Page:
Justifiably, the Aral Sea’s decline over the past five decades has been called one of the biggest man-made environmental disasters of the 20th century, the result of the stroke of an unthinking Soviet bureaucrat’s pen. In a doomed attempt to subvert Mother Nature, communist central planners in the 1960s signed the sea’s death warrant by diverting the course of the two rivers that flowed into it to irrigate cotton and rice fields instead. As a result, the Aral Sea was starved of the water that sustained it. “White gold”, as cotton is popularly known in central Asia, was, the planners decided, more important than the fishing industry, fresh water, and ecological equilibrium itself. The Soviets knew that the sea would die off as a result and viewed its demise with black humour and arrogance.

“Let the Aral die beautifully!” Grigory Voropaev, the architect of the hare-brained scheme that diverted the course of the Amu Darya and the Syr Darya rivers, is reported to have said. Having swallowed their own propaganda about the boundless possibilities of Soviet power, communist planners are reported to have genuinely thought that the Aral Sea was “a mistake of nature” and that it was their duty to correct it.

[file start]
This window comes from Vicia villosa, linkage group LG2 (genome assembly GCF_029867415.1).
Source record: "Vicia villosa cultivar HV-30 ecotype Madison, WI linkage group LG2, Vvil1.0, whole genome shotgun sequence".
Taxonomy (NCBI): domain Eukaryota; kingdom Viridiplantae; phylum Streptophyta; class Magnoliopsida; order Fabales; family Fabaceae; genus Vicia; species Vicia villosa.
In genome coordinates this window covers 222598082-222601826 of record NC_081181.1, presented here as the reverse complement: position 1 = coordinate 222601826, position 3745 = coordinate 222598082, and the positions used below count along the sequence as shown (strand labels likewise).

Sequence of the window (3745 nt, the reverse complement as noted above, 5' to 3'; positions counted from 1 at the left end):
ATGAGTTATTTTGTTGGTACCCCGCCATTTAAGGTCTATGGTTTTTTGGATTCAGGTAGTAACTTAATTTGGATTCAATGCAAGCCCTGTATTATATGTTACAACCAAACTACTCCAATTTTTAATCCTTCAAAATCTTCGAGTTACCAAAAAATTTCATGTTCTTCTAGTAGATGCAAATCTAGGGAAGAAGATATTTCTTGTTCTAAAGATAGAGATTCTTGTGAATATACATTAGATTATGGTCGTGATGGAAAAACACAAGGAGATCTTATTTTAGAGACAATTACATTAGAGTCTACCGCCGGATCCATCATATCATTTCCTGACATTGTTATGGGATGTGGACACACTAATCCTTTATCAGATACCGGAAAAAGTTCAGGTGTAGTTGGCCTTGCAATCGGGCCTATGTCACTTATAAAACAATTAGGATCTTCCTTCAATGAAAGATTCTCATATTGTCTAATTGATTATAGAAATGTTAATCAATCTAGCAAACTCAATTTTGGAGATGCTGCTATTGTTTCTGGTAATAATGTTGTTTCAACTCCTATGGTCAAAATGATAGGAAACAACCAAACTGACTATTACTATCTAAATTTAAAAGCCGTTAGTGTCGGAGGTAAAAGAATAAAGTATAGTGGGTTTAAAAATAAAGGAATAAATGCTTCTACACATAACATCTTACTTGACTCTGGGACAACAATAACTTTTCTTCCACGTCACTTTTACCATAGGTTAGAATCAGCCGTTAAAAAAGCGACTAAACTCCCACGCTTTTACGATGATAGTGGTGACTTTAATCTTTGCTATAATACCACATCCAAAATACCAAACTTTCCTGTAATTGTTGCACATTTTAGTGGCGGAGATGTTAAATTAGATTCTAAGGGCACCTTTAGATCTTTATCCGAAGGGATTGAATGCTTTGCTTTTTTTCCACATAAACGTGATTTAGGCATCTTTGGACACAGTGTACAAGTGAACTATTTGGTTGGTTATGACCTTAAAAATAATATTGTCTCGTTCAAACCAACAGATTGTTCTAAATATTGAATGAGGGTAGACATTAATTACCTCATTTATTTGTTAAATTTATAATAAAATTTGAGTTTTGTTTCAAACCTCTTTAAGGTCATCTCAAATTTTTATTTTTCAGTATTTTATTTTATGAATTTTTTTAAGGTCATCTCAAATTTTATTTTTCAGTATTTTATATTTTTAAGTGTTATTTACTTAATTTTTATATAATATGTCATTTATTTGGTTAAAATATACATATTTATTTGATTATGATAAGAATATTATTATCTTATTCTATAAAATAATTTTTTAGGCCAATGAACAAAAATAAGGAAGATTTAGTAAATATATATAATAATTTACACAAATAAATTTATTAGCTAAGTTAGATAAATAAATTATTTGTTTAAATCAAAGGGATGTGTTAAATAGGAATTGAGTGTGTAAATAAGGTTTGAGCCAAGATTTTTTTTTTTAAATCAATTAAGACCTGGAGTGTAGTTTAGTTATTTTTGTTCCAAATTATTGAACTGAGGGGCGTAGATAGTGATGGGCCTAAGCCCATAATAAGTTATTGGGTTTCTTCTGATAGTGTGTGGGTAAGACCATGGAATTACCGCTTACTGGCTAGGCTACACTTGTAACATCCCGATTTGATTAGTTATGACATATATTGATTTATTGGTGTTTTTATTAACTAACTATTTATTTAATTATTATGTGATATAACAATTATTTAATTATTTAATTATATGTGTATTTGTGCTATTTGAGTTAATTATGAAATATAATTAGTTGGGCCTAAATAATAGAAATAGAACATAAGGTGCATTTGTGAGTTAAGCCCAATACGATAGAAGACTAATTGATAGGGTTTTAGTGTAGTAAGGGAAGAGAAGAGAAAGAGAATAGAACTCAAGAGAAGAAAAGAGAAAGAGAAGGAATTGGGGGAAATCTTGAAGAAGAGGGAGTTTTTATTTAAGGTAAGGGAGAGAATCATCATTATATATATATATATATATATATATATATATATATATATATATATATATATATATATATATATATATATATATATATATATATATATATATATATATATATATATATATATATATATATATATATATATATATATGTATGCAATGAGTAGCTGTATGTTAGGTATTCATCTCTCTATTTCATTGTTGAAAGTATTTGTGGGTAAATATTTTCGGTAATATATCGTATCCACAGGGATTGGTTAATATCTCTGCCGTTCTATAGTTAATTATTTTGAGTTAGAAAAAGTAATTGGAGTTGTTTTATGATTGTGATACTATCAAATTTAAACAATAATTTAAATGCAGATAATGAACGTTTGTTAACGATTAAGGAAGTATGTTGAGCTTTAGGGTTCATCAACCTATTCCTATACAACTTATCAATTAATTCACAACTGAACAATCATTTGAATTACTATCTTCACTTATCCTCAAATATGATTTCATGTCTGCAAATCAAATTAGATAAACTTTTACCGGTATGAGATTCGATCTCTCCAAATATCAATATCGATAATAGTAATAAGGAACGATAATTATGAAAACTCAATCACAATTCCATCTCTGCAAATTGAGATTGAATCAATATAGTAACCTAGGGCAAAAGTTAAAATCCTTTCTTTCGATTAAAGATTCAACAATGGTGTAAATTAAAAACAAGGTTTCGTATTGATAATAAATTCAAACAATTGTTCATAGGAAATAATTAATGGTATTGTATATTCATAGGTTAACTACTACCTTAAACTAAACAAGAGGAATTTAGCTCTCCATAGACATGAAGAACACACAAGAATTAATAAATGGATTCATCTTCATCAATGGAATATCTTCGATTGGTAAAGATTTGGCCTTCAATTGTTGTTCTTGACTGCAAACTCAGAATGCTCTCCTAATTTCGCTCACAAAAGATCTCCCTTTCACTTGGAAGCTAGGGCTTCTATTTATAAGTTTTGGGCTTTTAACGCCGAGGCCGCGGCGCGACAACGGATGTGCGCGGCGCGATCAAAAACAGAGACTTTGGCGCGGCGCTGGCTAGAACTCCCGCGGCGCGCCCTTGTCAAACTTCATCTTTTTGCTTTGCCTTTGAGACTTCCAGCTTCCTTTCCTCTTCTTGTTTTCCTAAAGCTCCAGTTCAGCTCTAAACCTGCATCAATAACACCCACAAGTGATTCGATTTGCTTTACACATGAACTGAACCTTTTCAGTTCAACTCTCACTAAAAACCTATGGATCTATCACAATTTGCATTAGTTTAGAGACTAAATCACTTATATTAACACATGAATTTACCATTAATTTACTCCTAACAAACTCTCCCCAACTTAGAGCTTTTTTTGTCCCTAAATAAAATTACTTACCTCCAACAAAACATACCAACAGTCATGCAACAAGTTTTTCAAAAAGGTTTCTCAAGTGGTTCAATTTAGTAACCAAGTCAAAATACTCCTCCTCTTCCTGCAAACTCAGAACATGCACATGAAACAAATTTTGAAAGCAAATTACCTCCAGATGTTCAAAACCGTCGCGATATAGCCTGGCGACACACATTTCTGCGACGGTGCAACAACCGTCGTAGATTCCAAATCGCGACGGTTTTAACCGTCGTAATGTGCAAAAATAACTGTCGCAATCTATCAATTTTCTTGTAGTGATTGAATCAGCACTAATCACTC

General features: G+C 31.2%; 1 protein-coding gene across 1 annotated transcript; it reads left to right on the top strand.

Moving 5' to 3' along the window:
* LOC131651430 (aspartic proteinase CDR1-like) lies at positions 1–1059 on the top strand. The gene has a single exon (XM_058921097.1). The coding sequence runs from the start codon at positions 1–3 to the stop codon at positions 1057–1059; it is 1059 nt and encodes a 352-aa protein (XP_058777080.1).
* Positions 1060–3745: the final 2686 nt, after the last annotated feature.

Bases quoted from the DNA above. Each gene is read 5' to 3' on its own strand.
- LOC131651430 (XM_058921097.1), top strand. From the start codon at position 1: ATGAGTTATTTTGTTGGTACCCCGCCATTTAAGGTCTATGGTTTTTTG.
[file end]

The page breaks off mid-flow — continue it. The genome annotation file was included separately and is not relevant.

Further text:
Their minds were on Kremlin-dictated production plans and on the economy of Soviet central Asia, not the environment. In 1968, when the destruction of the sea was well under way, a Soviet engineer apparently nonchalantly said it was “inevitable” that the famous body of water would simply evaporate. The results of the Soviet plan were predictable and catastrophic bringing misery to the 3.5 million people living around the body of water. Before their very eyes the sea began to dry up. From 1961 to 1970, the Aral’s sea level fell by an average of 20cm a year; in the 1970s, that rate nearly tripled to 50-60cm per year, and by the 1980s it was dropping by some 80-90cm annually. By the mid-1990s only one third of the sea was left and what had once been a single body of water had been gradually sliced into three distinct segments. The dramatic changes meant that an island, Vozrozdeniya, that was once so isolated that it was used for biological weapons research, became part of the mainland.